Rather than relying on academic studies to set screening guidelines, officials should pay heed to the real-life experience of contributor Anna Wilkinson, who is left to comfort women in their 40s deemed “too young” for regular screening, yet are dying nonetheless.
Claire Hoy Toronto
Re “What makes cocoa ‘fair trade’? Understanding the labels on chocolate” (May 15): Thanks for your update on conditions in cocoa-producing countries.
When I was working in the chocolate business in the 1990s, I visited the Ivory Coast and witnessed barefoot children with tanks of weed killer on their backs to spray cacao plants. Meanwhile, I stayed in hotels that had swimming pools and golf courses. One of them had the continent’s only indoor ice rink where expats played broomball.
It seems that fair-trade certification has not delivered on its promise of change.
Bob Crockett New Westminster, B.C.
Bets are off
They are far too numerous. What kind of message are they sending to young people? The government should never have approved these ads and should have a serious rethink.
I find it despicable that Wayne Gretzky, Auston Matthews and Connor McDavid have succumbed to the lure of more money to lend their names to this practice. I know money talks, but networks should shun these ads.
Peter Morris Oakville, Ont.
If the CBC refused to carry gambling ads that are so profitable to Sportsnet, then Sportsnet would likely have found some other way to broadcast hockey games with the ads.
Canadians, being the hockey-mad fans that they are, would likely still watch games with gambling ads anyway, even if it involved subscribing to a sports channel. The real problems – the besmirching of our noble game and the promotion of damaging, addictive behaviour – would remain.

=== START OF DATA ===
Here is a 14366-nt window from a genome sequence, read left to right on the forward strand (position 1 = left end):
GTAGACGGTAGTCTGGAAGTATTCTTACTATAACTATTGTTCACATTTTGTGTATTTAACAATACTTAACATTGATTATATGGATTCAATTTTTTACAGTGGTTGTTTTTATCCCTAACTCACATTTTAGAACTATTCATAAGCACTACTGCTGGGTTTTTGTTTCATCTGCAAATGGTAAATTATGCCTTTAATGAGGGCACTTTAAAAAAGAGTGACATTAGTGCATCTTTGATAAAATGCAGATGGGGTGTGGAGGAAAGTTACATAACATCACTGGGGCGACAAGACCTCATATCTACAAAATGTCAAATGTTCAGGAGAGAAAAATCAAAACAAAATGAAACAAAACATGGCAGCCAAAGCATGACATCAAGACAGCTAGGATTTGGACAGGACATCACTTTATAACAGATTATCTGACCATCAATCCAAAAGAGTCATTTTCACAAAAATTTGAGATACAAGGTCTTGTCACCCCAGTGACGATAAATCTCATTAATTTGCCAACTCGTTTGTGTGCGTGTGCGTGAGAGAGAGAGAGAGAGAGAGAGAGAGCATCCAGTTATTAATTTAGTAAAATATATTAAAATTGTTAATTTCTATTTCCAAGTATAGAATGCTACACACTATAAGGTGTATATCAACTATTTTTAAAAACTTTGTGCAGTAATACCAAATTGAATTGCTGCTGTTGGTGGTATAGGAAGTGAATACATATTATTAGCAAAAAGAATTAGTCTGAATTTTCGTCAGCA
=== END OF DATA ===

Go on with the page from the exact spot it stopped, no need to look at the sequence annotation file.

The real solution would be to ban all advertising of sports gambling, the way all cigarette advertising is banned. At the very least, ban the advertising when children are likely to be watching, like many European countries do.
If we really care about mental health, that is what should be done.
Peter Love Toronto
The devolution of CBC Radio 2 into a purveyor of pop culture was merely disappointing to me. The recent promotion of gambling on CBC television is a higher venal sin altogether. I find it morally repugnant.
I am sad to see the national broadcaster reduced to the lowest common denominator. Perhaps those philistines perpetually baying for the silencing of the CBC should now get their way.
Alban Goddard Hill Belleville, Ont.
Re “Everything went wrong for the Leafs” (Sports, May 13): Ah, come on. Maple Leafs fans should look outside and cheer up.
It’s spring. In baseball, Blue Jays pitcher Chris Bassitt just threw a complete game shutout, the first for the team since 2015 (”Bassitt pitches shutout as Blue Jays open series with 3-0 win over Braves” – Online, May 12).
And some Leafs players are probably heading for the golf course. Why not join them?
To paraphrase another Jays pitcher, Dave Stieb: Next year, they’ll be perfect.
T.M. Dickey Toronto